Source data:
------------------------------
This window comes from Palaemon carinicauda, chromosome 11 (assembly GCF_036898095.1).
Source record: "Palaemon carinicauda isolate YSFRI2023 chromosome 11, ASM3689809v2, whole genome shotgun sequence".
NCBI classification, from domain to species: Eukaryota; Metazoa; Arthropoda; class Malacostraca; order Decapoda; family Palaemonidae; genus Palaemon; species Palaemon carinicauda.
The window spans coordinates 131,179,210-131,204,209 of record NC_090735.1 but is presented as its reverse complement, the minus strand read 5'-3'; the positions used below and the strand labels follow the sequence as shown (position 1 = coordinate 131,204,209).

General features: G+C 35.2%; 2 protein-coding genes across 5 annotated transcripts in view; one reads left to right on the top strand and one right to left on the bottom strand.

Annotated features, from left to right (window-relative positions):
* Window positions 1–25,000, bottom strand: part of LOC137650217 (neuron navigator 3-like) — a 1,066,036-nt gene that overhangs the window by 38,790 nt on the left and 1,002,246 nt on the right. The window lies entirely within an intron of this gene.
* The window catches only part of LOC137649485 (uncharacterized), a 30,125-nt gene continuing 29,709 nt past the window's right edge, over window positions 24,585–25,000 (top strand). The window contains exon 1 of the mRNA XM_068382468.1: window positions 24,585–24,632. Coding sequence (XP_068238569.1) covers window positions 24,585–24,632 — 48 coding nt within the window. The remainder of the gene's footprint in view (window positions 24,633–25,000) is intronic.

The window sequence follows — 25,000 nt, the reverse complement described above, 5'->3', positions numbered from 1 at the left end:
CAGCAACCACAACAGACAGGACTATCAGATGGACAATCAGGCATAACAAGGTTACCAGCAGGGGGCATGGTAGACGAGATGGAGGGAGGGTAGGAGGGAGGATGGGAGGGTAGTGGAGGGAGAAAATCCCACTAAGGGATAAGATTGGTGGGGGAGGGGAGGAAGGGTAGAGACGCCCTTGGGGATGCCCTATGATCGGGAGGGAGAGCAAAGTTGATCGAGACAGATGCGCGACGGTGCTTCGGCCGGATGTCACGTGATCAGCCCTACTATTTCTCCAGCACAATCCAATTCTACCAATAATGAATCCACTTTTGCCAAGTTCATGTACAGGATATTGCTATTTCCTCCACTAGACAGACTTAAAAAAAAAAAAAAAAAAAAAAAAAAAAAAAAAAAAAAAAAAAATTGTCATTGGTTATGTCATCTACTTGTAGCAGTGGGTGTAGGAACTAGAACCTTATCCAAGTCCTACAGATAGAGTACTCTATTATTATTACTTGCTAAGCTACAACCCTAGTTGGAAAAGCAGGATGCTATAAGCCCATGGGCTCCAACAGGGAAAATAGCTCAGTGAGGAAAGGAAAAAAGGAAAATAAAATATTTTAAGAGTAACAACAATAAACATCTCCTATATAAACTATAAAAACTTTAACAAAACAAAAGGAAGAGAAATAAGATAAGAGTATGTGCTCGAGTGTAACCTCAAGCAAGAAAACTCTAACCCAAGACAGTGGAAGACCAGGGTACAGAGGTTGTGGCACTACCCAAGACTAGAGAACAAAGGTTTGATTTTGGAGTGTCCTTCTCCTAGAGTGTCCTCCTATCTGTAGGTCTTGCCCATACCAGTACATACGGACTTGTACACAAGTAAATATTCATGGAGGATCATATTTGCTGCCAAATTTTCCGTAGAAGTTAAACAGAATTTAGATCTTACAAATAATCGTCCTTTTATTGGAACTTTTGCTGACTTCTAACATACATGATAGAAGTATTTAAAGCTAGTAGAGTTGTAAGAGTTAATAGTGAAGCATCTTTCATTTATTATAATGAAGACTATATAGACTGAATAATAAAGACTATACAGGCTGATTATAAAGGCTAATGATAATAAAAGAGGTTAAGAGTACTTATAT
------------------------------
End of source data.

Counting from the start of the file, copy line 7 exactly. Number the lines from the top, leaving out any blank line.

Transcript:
* Window positions 1–25,000, bottom strand: part of LOC137650217 (neuron navigator 3-like) — a 1,066,036-nt gene that overhangs the window by 38,790 nt on the left and 1,002,246 nt on the right. The window lies entirely within an intron of this gene.